No phone or no film: 5 horror movie phone fails

Scary Movie Blog Feature.pngI love Halloween. It’s the perfect excuse to consume irrational amounts of candy and binge-watch scary movies. And although I’m aware that the horror genre didn’t earn its loyal following for being rational, I am constantly amazed at the total lack of working phones when shit hits the fan.

If ever there was a moment when a useable phone would come in handy, it’s at the climax of every horror film ever created. But then again, if every horror film let the protagonist call for help, where’s the horror? Here, I’ve put together the top 5 scary movies that made me say, “Gee, it sure would’ve helped if they’d had a working phone.”


#5 Jaws (1975)

Honestly, this whole movie was one long string of bad luck, but the moment when you’re screaming “COME ON” comes when the captain of the Orca, Quint, destroys the radio on his boat in a bizarre fit of rage before Brody can call in the Coast Guard for help. I mean, we all knew that this final three-man quest to hunt the great white shark wasn’t going to end in an ice cream social… but COME ON.


#4 The Strangers (2008)

I’m petitioning for this film to be renamed Phone Fail Compilation. Kristen and James, the victims of this bloodbath at the hands of three masked lunatics, just can’t catch a break. After a lovers’ quarrel, James leaves in his car to go blow off some steam (classic horror movie mistake). When the creepiness factor in the house starts to escalate, Kristen calls James on the landline but the line goes dead (fail #1). She then plugs in her dead mobile phone (fail #2) to charge, only for it to go completely missing moments later (fail #3). James returns to the house, but his cellphone is swiftly stolen from his car (fail #4) then reappears in the house with the battery taken out (fail #5). And then, just as Kristen makes her final bid for help on the ham radio in the shed out back, one of the intruders destroys it (fail #6). Just wow. Points for effort, you two.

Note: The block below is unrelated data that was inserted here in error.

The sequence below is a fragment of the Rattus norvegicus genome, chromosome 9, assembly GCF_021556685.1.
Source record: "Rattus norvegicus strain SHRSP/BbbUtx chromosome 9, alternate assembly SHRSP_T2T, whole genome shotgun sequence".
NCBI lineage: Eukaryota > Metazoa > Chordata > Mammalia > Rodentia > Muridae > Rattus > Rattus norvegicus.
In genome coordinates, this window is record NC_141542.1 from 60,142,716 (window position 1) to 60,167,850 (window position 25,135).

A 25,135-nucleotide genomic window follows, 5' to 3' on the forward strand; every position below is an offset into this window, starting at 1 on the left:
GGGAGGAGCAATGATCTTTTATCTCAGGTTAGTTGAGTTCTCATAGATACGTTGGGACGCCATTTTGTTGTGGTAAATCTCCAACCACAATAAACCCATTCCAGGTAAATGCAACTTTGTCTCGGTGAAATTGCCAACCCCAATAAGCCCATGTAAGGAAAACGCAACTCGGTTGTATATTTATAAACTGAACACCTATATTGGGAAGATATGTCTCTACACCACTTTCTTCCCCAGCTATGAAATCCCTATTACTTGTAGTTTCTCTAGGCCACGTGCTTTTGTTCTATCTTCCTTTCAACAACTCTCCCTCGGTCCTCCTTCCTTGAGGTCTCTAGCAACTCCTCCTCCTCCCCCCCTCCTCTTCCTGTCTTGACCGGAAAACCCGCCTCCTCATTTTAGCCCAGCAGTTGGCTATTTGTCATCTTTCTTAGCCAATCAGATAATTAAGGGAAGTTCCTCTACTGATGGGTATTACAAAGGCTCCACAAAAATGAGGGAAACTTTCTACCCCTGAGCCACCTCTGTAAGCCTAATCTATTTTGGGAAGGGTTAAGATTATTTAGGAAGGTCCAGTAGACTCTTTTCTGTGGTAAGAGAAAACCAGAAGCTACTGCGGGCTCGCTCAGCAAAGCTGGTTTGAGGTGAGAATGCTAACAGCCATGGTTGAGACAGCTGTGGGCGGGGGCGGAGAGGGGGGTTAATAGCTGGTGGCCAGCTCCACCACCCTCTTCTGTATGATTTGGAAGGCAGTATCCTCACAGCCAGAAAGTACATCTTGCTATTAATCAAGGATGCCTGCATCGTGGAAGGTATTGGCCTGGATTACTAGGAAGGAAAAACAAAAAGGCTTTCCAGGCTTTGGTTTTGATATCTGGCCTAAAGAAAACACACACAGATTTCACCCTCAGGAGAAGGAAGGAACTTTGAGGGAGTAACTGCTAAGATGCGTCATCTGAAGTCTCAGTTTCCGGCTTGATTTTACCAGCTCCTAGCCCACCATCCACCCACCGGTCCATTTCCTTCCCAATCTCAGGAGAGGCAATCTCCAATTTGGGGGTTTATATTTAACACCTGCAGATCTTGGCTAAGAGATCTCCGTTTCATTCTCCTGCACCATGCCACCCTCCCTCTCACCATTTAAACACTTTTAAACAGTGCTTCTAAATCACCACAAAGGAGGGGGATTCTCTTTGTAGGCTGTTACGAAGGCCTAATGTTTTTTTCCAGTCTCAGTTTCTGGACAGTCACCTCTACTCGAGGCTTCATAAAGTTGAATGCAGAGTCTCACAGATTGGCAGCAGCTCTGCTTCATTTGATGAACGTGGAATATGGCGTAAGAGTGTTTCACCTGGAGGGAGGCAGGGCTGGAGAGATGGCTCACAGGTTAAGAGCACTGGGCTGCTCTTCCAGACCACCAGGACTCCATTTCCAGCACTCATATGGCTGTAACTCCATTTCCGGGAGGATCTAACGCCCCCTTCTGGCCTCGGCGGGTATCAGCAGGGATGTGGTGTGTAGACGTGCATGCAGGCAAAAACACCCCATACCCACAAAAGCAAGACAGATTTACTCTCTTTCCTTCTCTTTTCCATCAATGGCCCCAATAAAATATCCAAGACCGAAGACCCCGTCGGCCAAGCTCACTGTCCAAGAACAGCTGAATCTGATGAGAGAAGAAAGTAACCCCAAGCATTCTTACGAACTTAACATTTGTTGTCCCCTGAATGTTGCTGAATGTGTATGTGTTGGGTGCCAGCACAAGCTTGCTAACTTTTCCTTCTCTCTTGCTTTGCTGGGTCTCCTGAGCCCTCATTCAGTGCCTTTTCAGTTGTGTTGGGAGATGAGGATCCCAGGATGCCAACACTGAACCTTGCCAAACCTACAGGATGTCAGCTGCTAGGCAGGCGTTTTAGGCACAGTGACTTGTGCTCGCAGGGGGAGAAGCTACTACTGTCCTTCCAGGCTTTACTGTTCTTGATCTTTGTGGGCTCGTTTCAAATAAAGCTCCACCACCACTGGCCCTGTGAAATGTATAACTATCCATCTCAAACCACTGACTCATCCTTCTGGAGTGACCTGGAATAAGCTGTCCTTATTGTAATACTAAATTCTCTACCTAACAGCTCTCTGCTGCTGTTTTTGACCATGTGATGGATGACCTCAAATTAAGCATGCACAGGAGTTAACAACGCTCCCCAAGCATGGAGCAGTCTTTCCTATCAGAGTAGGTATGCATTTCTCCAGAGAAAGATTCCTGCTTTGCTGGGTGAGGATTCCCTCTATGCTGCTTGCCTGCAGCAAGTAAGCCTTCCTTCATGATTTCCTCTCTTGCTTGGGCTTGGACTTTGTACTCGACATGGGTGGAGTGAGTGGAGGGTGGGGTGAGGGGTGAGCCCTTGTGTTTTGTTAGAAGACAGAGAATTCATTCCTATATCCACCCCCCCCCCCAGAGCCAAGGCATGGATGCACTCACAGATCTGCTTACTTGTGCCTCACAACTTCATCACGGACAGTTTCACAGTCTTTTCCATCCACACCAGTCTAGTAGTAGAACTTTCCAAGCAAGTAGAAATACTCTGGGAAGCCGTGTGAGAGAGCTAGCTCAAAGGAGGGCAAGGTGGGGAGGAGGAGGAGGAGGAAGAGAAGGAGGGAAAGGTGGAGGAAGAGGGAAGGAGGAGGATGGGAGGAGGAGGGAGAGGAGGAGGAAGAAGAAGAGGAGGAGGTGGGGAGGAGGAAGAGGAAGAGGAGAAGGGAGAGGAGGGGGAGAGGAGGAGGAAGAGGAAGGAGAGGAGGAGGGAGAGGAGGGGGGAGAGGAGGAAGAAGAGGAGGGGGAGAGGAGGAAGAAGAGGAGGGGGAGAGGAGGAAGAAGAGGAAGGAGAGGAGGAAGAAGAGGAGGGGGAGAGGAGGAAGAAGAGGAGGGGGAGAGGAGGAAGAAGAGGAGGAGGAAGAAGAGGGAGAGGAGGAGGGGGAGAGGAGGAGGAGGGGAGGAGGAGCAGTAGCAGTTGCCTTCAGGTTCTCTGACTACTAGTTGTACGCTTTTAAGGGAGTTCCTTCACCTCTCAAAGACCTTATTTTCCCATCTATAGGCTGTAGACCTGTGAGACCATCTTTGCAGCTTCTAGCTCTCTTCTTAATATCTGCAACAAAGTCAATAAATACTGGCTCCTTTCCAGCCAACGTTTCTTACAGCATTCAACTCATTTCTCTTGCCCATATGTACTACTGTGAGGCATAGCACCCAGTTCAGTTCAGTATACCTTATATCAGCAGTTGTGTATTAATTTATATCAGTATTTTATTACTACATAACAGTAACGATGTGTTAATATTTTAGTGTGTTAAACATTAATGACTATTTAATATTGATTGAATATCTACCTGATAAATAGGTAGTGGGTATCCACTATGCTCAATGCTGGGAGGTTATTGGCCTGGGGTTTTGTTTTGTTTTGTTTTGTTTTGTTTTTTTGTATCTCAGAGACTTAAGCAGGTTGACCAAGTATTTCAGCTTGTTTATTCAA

#3 The Shining (1980)

Although there are some truly skin-crawling moments in this film, I think the most terrifying thing about it is the sheer isolation of the Torrance Family in the Overlook Hotel. And naturally, just as Jack begins to show symptoms of his swelling madness, poor Wendy discovers that the phone lines are down due to severe winter storms. She catches a quick conversation with a forest ranger on the radio, but Jack manages to sabotage that too before Wendy has a chance to report anything sinister. I’d say this is one of the more believable instances in a horror movie where the victim can’t ring for help. Kudos!

#2 Misery (1990)

Annie Wilkes is easily one of the most terrifying villains of all time. After a near-fatal car crash, famed novelist Paul Sheldon wakes to find himself bedridden in Annie’s home, where she introduces herself as his rescuer, and his “number one fan,” but explains that they’re snowed in by a blizzard. As the days pass by, Paul suspects that he is less Annie’s patient as he is her prisoner. Annie eventually loses her temper and announces that she never called Paul’s publisher or family to tell them of his whereabouts. When Paul manages to break out of his room, he finds her landline phone to be gutted and unusable. COME ON.


#1 Blair Witch Project (1999)

This movie messed people up. Poor Heather, Mike and Josh.  They’re just young film students trying to produce a decent documentary about the notorious Blair Witch. But by day two of their expedition into the Burkittsville woods, they’re hopelessly lost. And soon, sinister forces begin terrorizing these miserable kids, driving them into a state of total breakdown. But this was 1999, people! You’re telling me that not ONE of these kids was among the 86 million+ mobile phone users in the United States at the time? Help me out here, folks. A simple phone call would’ve summoned the cavalry.

I guess the moral of this story is this: phones save lives. Want to learn how you can access everything you need from your mobile phone? Click here!

Kyley Del Bosque
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